NEW ORLEANS -- Brigham Young basketball fans like to wear T-shirts with a bold proclamation informing defeated opponents of their inevitable fate.
"You just got Jimmered," says the message on the front of the T-shirts.
After his team's 83-74 overtime victory over Jimmer and the Fredettes, Florida coach Billy Donovan's Gators may need to come up with their own boastful bulletin. Something like, "Jimmer, you just got the Boynton Bounce out of the NCAA Tournament."
In fact, maybe UF could even borrow from a Twitter dispatch sent by the greatest Gator of all leading up to Thursday night's Sweet 16 victory over BYU.
"I'm a big fan of Jimmer," tweeted Tim Tebow, "but let's be honest ... He's Gator bait!"And, so, he was. The Gator defense, led by ferocious guard Kenny Boynton, badgered, bullied, even bloodied BYU's cult hero all night long, and in the process advanced to within one victory of the Final Four.
Here in Louisiana, Fredette has been billed as the second coming of LSU legend "Pistol" Pete Maravich, but the Gators made him look like more like the Shakiest Gun in the West. Fredette may have scored 32 points, but he shot only 11-of-29 from the floor and 3-of-15 from 3-point range.
Here's all you need to know: In the overtime period, Fredette was held scoreless and had more turnovers (two) than he had points (0).
In other words, Boynton and the Florida defense took the shimmer out of Jimmer.
"You could tell he was getting a little frustrated," said Florida forward Chandler Parsons.
The Gators not only frustrated Fredette; they frustrated the Jimmerettes as well. At one point in the second half, Fredette was out of control on a drive to the hoop and was called for an offensive foul. Teammate Jackson Emery complained to an official and was called for a technical. That's right, a technical foul on a BYU player. That has to be a violation of the honor code and grounds for immediate dismissal, right?
Let's face it, this game wasn't about Florida vs. BYU; it was about Florida vs. Jimmer's Glimmer. It was Gators vs. Greatness. And let's be honest, shall we? Everybody not wearing Orange and Blue wanted Jimmer to advance. The crowd in New Orleans rooted for him, so did the fans throughout the country and the CBS network executives.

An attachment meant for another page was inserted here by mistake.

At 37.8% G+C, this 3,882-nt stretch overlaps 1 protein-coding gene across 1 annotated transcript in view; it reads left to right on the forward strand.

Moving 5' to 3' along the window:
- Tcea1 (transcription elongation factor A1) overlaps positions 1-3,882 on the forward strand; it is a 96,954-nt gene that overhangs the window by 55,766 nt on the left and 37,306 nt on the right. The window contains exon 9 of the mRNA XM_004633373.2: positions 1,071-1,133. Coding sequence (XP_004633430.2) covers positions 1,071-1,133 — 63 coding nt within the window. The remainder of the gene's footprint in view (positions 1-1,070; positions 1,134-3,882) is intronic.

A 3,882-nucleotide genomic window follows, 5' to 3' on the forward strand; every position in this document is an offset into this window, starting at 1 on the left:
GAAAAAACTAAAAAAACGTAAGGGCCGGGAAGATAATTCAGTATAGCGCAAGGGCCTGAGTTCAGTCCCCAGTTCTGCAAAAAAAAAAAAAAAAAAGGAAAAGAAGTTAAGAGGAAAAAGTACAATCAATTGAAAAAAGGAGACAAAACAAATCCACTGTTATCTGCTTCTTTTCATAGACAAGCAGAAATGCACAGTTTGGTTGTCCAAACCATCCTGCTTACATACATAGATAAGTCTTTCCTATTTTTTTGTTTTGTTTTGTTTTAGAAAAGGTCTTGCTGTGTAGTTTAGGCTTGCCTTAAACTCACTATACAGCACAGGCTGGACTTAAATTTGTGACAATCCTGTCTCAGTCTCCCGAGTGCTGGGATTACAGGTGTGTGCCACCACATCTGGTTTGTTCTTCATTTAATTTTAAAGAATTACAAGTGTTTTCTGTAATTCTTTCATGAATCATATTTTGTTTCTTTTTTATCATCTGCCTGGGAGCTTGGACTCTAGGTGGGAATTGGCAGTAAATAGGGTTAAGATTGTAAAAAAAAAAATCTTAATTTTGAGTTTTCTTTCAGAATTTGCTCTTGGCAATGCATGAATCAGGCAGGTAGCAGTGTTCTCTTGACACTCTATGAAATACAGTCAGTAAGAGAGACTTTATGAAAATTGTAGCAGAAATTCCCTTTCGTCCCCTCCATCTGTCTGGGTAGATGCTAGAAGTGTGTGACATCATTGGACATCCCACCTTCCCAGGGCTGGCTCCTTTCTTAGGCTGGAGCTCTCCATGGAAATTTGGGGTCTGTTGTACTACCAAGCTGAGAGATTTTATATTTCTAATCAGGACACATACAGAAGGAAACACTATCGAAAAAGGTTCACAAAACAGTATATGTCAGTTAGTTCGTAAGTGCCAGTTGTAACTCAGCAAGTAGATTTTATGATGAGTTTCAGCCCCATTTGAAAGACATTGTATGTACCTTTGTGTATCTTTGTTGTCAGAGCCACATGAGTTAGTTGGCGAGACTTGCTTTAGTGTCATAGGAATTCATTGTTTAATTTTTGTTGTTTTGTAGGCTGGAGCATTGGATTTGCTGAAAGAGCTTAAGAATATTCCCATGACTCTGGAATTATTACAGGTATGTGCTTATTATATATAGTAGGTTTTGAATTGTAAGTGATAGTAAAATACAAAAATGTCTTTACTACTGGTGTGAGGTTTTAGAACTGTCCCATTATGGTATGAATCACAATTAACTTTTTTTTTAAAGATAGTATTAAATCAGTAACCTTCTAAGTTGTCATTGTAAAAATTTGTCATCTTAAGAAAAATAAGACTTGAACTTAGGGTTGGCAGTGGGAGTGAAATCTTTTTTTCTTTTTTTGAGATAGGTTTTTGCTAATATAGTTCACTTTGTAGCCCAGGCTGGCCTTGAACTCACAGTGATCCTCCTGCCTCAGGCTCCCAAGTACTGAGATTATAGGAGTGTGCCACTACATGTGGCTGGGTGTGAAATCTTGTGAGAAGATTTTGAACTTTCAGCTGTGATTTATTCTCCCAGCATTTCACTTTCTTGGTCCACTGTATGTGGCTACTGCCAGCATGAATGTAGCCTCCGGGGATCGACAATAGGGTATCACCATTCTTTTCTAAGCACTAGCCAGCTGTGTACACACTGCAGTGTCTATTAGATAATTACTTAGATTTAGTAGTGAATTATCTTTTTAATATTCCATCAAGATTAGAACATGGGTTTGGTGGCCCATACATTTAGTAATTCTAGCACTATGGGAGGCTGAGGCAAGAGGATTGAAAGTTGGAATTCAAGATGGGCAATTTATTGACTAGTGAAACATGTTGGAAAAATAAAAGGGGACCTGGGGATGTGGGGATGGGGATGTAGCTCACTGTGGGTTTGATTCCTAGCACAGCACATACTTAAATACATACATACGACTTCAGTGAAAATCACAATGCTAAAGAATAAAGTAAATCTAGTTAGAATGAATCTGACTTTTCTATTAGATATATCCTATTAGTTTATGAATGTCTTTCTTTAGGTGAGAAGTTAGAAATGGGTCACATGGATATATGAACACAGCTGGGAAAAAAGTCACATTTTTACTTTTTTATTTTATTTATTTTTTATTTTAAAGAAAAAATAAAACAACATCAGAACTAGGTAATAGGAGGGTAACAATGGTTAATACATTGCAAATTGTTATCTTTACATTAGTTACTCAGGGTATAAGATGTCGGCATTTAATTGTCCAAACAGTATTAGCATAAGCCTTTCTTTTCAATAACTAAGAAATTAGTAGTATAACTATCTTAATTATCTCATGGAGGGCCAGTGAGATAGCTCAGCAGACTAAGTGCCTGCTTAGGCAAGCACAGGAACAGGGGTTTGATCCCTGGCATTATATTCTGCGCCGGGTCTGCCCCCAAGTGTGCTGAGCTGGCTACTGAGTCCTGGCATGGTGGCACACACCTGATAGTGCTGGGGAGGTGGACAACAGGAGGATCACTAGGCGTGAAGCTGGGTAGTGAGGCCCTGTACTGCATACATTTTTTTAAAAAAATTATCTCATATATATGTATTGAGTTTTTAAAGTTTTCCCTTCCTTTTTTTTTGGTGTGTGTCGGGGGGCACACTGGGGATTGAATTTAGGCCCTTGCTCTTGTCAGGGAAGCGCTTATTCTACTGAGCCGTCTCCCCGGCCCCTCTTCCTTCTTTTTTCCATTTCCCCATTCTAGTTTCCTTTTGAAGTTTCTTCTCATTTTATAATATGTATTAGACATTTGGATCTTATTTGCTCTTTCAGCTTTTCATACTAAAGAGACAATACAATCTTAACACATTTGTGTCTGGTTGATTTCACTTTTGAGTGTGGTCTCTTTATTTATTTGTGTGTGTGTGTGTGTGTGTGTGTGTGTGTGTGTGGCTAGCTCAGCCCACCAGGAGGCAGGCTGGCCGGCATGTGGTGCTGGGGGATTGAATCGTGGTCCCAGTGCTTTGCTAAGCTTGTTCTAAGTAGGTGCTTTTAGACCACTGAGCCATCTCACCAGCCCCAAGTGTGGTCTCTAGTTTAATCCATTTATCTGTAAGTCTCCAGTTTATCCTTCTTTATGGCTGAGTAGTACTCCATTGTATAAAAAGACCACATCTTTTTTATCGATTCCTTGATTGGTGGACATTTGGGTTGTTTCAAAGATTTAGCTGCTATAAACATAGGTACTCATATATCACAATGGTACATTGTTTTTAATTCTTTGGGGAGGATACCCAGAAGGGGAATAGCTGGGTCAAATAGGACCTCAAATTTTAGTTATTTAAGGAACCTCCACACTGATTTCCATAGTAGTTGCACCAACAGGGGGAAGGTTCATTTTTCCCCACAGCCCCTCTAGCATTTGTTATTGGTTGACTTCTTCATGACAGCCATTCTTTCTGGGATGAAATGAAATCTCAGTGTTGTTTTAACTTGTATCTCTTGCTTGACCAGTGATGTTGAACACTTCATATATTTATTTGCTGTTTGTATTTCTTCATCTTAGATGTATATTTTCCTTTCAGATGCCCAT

Not really surprising. In this day and age when college basketball has become a three-week sport, Fredette is a rarity. He is a college player who has a name people actually recognize.
The Gators, on the other hand, aren't all the rage. They don't have any household names. They don't get much hype. They don't get much hoopla. And, quite frankly, that's how they prefer it. It is in their makeup.
The Gators are funny that way. And ruthless. They have a habit of ruining NCAA Tournament story lines and crashing parties. Remember 2006 when they were on their way to a first national title? They played George Mason in the Final Four and trounced one of the most heart-tugging rags-to-riches stories in sports history.
By the time, Florida is through with them, Cinderella's slippers often look like a tattered pair of brogans. The Gators don't just transform Cinderella's carriage into a pumpkin; they turn it into a rotten eggplant.
Granted, BYU was not as big an underdog as George Mason, but the Cougars had still captured the imagination of the country. Mainly because of Jimmer but also because this is a program that had the integrity to kick one of its best players center Brandon Davies off the team before the NCAA Tournament for violating the school's honor code. Many college basketball fans applauded BYU's r decision not to bend the rules just to keep a star athlete eligible.
And Jimmer, of course, has become a college basketball rock star. He is a Mormon version of Tebow except with a wicked crossover. One BYU fan held up a sign Thursday night: "Jimmer: Marry my daughter!" Another sign boldly predicted, "Just Fredette it; we're going to win!" Musicians in Utah have written numerous songs about him.
But on Thursday night, Boynton, Alex Tyus (19 points, 17 rebounds) and the Gators turned down the Jimmer music and did their own slam dance into the Elite Eight.9
The pre-game words of Chandler Parsons seem prophetic now.
"It's going to take our whole team to stop Jimmer," Parsons said.
It really is true, isn't it?
A good team beats a great player every time.